transport options and cycling and walking routes - just use the postcode for destination.
RSVP to Darrell.email@example.com or text to 07876 347368.
In the March 2010 edition of pH1, we published an article on unequal pay scales between public health trainees
of medical and non-medical backgrounds. We asked for your views and thoughts, and here is a response we re-
ceived from the North East Specialty Registrars Group:
We would love to hear more from you. Do you think the differences in pay are fair? Are there other issues relat-
ing to working conditions or contracts that differ between trainees? Send your thoughts to:
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Casing the Joint
The Public Health Commissioning Network (PHCN) is looking for trainees wishing to
share interesting work they have been leading on in the form of a ‘Casebook’ entry.
The PHCN Casebook is open to anyone involved in public health and is basically an
informal journal - encouraging the public health community to share pieces of work
and, more importantly, lessons which have been learned during the work. The Case-
book is published monthly online and is sent electronically to over 400 PHCN mem-
bers throughout England. Articles need only be brief (usually less than 1 side of A4)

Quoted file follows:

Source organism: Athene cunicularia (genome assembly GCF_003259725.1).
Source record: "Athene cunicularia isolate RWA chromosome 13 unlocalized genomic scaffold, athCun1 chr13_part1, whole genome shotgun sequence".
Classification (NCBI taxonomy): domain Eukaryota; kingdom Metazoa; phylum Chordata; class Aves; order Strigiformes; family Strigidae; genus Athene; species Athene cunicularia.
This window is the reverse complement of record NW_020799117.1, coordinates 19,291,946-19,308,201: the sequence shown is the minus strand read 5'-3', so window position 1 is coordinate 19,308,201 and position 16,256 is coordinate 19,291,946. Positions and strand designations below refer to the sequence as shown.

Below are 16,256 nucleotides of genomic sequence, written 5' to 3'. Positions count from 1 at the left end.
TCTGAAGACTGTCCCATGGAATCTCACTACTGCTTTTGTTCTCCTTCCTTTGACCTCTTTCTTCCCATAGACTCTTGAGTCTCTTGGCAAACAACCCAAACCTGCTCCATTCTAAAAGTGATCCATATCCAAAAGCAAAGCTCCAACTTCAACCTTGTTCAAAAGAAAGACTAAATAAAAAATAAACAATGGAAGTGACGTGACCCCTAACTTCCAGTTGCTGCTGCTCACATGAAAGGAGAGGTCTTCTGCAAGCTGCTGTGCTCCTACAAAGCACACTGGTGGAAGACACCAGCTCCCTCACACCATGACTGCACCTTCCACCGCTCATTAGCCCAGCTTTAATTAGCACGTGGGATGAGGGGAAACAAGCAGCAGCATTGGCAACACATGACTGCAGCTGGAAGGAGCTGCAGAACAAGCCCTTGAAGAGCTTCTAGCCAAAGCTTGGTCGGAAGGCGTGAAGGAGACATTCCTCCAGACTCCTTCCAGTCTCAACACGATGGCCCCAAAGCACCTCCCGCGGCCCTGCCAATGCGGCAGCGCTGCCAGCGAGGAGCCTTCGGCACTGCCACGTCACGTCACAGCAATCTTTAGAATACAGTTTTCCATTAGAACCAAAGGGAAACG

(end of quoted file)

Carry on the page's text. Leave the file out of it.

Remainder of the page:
and can contribute to your Learning Portfolio (e.g., learning outcomes 2.10, 8.9 and
8.13). To read the latest Casebook and submit your own entry visit www.phcn.nhs.uk/
casebook or email Tom Porter at firstname.lastname@example.org if you have any questions.
Tom Porter is a Public Health Consultant at Oxfordshire PCT.
Calling all Specialty Registrars!
The NEW Public Health Trainee Network is a National Yahoo Group that
is now available to all Public Health trainees. It will be used for:
- updates on events and Public Health news of interest
- sharing pieces of work that are of interest to group members
- general communication between trainees in different Deaneries
Issues of pH1 are also available to all group members: open the pH1
folder to access all issues to date.
To subscribe, please e-mail
For any queries, please contact Michael Edelstein
(email@example.com) or Beccy Cooper